Another interesting facet of Gunroar (and many independent Japanese-made games, if I'm to be frank) is the ability of one to watch replay of one's own gameplay. Some games allow you to save them, but Cho's games tend to use the replay as the game's demo. That is, when you lose in Gunroar, the title screen will have your latest game in the background for you to watch at your leisure. While this doesn't provide the improved functionality of a saved file (you can't speed up, skip, or rewind), it does give immediate feedback on how you played. These games in particular tend to give one tunnel vision because the player's single-shot-death boat is much more important than destroying every enemy. The instant replay allows a wider view of the field while the experience is still fresh in their mind. This replay mechanic serves, then, two roles. One, to help improve the score of the player by giving them the opportunity to better understand where and how to take risks for score; and two, to offer some loss feedback-- know where the bullet originated from and how it moved and why you were there in the first place allowing you to possibly learn from the experience of loss.

I'm of a very strong mind that, with the right balance, dynamic difficulty could eliminate this concept of granular "levels" in the classic sense and we're starting to approach the point where it's computationally feasible to do so. I'm not at all certain that I WANT the concept to die, but that's a discussion for a different day.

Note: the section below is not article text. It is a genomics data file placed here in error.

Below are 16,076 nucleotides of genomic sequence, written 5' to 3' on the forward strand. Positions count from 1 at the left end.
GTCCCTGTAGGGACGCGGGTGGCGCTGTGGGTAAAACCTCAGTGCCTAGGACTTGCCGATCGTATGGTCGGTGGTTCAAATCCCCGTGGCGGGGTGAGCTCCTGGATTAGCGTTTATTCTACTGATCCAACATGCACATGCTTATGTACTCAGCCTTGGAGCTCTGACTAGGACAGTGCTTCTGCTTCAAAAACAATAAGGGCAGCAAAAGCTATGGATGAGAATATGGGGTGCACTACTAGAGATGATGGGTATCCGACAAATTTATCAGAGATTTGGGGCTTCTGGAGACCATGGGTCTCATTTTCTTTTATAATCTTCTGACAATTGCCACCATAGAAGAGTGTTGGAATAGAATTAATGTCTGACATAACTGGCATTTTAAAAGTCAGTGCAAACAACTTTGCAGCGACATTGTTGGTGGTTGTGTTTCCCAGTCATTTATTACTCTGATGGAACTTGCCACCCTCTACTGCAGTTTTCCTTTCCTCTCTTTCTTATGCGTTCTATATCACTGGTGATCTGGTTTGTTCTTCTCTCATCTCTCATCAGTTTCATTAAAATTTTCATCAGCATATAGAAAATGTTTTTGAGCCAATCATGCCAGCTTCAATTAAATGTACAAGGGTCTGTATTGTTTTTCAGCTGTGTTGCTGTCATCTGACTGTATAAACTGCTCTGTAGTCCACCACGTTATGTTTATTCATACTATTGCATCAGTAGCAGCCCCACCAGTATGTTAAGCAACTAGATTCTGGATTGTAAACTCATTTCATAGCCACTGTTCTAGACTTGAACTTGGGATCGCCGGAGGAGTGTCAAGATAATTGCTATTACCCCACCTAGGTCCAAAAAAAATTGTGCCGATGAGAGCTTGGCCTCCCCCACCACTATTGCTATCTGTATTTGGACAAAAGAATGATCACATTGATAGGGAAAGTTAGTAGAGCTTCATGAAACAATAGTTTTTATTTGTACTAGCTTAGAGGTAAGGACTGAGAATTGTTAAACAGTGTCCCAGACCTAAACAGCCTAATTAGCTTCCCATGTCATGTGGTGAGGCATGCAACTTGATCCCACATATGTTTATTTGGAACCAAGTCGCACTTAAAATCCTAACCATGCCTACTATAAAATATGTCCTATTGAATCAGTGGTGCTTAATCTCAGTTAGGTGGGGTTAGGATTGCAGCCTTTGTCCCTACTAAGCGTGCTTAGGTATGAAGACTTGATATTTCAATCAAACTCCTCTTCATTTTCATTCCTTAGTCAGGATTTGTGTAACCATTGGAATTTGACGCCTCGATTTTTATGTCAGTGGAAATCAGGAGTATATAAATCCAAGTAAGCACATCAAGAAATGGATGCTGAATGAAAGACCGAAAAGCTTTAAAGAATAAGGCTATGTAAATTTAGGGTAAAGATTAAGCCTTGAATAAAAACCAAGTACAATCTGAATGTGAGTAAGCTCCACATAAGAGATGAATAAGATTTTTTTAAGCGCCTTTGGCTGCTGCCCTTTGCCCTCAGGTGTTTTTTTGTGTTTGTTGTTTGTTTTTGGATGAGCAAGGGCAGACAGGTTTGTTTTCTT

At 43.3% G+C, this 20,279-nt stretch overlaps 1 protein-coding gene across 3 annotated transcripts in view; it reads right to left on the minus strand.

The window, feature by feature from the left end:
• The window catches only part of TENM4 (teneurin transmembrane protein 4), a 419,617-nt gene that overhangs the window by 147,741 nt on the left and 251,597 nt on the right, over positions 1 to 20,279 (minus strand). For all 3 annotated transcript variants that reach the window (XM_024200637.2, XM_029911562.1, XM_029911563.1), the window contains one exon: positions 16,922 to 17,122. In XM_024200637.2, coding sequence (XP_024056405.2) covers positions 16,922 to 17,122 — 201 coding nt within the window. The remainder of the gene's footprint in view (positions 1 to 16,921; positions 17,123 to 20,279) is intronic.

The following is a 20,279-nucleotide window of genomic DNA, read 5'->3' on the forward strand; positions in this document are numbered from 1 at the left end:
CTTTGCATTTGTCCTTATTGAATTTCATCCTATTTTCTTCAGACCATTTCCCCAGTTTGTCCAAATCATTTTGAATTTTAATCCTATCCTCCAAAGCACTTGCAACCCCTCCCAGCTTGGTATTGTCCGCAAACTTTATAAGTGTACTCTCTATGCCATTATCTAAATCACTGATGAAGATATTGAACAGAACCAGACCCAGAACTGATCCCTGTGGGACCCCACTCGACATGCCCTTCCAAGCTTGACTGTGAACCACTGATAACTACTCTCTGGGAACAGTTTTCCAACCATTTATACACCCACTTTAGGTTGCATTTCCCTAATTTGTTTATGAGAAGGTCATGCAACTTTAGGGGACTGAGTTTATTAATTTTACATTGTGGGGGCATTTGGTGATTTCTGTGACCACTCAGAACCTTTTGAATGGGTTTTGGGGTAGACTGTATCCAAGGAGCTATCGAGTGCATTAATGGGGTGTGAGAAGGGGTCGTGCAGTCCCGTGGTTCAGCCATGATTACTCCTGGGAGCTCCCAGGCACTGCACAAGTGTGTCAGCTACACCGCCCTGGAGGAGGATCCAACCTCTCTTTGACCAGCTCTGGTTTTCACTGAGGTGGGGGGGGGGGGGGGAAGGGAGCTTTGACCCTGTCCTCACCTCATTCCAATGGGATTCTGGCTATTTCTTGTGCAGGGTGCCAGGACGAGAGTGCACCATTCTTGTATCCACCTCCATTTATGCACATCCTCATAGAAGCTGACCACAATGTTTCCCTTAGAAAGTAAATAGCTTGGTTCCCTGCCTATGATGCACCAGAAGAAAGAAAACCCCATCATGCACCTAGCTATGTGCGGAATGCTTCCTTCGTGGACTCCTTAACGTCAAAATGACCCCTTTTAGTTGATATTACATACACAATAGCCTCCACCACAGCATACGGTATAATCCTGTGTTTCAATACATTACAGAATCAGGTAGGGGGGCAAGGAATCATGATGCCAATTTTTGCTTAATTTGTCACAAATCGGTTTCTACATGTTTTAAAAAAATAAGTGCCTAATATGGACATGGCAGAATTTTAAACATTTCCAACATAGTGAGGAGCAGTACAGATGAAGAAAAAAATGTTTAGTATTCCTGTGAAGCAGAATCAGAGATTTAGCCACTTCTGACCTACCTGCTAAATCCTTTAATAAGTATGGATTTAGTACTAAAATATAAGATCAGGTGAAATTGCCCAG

Aaron Casillas
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Great recommendations!

One key I've always found is think about difficulty not as making the game more difficult but instead think about it as making the game more challenging.

This could implore ideas of tactics and strategy of AI and combat encounters. More flanking, more aggressive behaviors, AI can hear you better, they track you for a longer amount of time etc...

Yes I agree increasing the hitpoints in npc's is bad, but often used technique. Increasing accuracy can also be quirky. Inc the deadlies of each npc might be a better tuning strategy.

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I disagree with Bart; dynamically making the game easier when the player fails undermines the balance. If I play well and you just give me fewer bullets or medkits or whatever, I'm being punished for success. If I play poorly and you give me better supplies, I'm being rewarded for failure. The optimal strategy there is "pool-hall hustler" where I play really poorly so that you load me up on super-bombs and plasma charges and whatever, then start playing well when the big boss character shows up. If you're making a game about hustling people at pool or whatever, that's fine, because that's the inherent mechanic; look weak, deceive them into underestimating you, then unleash your real skill when the money's on the table. But otherwise, the game is actively punishing players for learning its core mechanics. The motivation for me to get better at the game's skills is so that I can win. If executing these skills causes the difficulty to spike (by denying me bonus goodies), then I'll never really improve because you keep bailing me out when I fail, or punishing me when I succeed. I'll also lose desire to play, because a game that tries to make me win isn't very exciting.